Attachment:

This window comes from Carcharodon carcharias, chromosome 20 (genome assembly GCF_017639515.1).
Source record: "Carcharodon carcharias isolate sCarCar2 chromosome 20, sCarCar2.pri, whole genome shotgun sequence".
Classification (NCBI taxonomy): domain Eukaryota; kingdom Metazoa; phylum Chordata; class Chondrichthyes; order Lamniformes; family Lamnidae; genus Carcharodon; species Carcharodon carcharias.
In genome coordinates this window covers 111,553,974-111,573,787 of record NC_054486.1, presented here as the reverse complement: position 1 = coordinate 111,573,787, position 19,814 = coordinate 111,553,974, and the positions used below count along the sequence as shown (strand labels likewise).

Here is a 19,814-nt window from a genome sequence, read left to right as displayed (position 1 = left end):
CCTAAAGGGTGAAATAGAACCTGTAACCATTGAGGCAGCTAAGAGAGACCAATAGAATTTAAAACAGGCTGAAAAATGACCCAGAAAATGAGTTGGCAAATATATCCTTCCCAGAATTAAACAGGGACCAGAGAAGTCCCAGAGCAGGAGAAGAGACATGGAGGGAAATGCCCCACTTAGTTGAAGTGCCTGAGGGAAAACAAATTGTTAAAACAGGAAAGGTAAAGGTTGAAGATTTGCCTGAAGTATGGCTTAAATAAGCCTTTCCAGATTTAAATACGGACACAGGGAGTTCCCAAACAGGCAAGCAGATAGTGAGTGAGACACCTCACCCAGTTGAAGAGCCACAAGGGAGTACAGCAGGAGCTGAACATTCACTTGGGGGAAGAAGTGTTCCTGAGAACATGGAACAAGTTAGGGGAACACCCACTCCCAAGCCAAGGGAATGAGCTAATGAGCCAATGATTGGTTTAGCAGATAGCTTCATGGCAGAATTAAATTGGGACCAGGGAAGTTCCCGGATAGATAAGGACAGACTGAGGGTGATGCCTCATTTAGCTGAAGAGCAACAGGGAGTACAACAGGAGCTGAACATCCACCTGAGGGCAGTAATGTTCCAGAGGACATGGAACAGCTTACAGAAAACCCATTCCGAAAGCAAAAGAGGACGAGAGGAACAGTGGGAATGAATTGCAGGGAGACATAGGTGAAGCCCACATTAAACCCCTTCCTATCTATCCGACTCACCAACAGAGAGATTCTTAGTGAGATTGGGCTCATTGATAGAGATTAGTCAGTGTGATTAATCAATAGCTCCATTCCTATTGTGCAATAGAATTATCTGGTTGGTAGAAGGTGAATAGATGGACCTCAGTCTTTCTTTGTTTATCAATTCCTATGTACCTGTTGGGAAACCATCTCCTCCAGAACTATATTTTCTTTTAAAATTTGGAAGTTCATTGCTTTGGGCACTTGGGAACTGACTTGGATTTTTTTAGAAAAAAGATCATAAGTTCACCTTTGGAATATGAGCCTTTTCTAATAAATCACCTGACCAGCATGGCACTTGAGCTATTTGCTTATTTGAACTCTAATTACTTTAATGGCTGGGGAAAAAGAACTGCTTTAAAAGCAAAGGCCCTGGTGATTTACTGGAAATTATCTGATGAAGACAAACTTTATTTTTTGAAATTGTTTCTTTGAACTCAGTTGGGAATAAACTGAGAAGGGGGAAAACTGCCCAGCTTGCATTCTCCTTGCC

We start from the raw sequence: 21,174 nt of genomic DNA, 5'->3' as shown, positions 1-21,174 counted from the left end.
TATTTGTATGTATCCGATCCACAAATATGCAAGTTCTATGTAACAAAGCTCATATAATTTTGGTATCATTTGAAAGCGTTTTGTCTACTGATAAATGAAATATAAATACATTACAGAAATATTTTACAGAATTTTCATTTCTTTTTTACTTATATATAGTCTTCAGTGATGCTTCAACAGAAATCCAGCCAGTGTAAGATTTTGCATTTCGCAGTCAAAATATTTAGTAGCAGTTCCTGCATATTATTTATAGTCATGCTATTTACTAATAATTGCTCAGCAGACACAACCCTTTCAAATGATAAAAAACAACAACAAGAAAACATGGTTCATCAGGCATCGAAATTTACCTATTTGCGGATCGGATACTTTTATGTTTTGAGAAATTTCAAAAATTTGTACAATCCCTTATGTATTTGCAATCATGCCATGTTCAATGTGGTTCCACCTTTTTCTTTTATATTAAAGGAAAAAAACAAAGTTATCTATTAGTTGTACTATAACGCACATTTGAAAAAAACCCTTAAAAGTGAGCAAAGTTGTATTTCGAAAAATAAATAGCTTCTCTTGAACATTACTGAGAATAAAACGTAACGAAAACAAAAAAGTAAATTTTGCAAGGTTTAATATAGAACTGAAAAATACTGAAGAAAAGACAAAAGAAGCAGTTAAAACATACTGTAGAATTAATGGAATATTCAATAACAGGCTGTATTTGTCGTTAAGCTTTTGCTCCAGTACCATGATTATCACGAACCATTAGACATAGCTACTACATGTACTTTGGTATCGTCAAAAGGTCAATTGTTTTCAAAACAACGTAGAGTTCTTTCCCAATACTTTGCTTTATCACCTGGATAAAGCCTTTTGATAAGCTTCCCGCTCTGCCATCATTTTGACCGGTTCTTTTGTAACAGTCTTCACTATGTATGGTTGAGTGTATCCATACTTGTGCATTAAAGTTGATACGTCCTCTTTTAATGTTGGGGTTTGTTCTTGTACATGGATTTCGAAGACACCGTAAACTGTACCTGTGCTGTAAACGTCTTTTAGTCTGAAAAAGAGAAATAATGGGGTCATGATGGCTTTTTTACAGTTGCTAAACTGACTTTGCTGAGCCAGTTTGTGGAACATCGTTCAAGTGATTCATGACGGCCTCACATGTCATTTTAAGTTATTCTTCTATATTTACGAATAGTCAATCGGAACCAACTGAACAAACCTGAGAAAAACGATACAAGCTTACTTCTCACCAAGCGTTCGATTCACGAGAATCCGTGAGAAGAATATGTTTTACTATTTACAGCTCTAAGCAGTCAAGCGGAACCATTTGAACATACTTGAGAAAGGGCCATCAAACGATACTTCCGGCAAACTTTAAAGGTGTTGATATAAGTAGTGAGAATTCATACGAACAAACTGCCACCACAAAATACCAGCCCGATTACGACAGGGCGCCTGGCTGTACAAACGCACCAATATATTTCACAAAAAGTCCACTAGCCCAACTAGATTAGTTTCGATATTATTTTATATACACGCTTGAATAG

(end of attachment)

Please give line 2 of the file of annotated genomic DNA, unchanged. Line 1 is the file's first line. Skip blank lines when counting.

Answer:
Source record: "Carcharodon carcharias isolate sCarCar2 chromosome 20, sCarCar2.pri, whole genome shotgun sequence".